Saguaro National Park was established in 1933 to protect the famous stand of “giant” saguaros at the base of the Rincon Mountains east of Tucson. From the beginning, people were concerned that this stand was dying out. Monitoring of saguaros at the park began in 1942 and, thanks to dedicated researchers, has continued every year since. This research indicates that the old giants are continuing to die. However, new saguaros began to appear in large numbers in the early 1970s. The saguaro forest is slowly being replaced by these slow-growing youngsters.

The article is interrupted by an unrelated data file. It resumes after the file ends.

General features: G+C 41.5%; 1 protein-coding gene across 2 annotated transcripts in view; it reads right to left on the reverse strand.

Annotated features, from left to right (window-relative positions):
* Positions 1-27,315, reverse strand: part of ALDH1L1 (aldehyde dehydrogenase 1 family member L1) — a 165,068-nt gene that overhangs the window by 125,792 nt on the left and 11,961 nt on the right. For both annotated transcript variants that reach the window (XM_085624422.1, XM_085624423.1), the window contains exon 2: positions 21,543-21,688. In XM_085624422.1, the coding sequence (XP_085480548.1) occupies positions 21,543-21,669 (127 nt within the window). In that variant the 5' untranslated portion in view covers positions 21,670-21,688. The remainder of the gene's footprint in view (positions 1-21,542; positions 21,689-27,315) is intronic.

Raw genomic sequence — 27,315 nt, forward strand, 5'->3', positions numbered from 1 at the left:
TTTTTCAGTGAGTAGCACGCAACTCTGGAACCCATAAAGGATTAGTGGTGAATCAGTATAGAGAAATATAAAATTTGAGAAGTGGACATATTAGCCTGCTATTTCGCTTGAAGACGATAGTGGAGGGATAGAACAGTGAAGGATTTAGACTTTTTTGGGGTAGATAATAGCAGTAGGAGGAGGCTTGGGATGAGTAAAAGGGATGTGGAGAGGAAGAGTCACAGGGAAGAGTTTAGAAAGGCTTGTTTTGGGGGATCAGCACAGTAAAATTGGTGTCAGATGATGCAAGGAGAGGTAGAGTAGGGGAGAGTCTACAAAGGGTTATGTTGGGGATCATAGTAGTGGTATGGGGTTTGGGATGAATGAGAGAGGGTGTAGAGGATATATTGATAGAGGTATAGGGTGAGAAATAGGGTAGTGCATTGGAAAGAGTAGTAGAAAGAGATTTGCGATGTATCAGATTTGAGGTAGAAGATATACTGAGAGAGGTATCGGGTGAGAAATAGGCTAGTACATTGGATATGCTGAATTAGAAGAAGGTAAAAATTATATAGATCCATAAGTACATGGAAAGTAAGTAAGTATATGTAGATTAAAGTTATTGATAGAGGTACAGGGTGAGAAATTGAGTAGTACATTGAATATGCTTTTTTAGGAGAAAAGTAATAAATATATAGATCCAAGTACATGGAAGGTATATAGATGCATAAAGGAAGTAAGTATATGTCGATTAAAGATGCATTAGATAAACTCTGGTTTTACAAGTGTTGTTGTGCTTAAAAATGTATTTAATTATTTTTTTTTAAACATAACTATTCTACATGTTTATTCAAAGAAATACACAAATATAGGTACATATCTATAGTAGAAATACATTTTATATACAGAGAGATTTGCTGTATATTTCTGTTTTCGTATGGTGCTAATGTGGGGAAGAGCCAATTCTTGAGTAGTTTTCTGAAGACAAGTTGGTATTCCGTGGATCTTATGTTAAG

The last census that took place in 2000 revealed that there has been an increase in Saguaro recruitment from the previous census in 1990.
Turner and Funicelli, 2001
From 1935 to today, the health and composition of the saguaro forest has changed significantly. The photographs below depict this dramatic transformation. Even though many old, tall saguaros were lost from 1935 to 1998, today we see more young saguaros sprouting up from under nurse trees.
Past saguaro research and reports:
If you need a copy of Adobe Acrobat to view pdf files, click on Adobe Acrobat Reader to download.
Last updated: September 14, 2015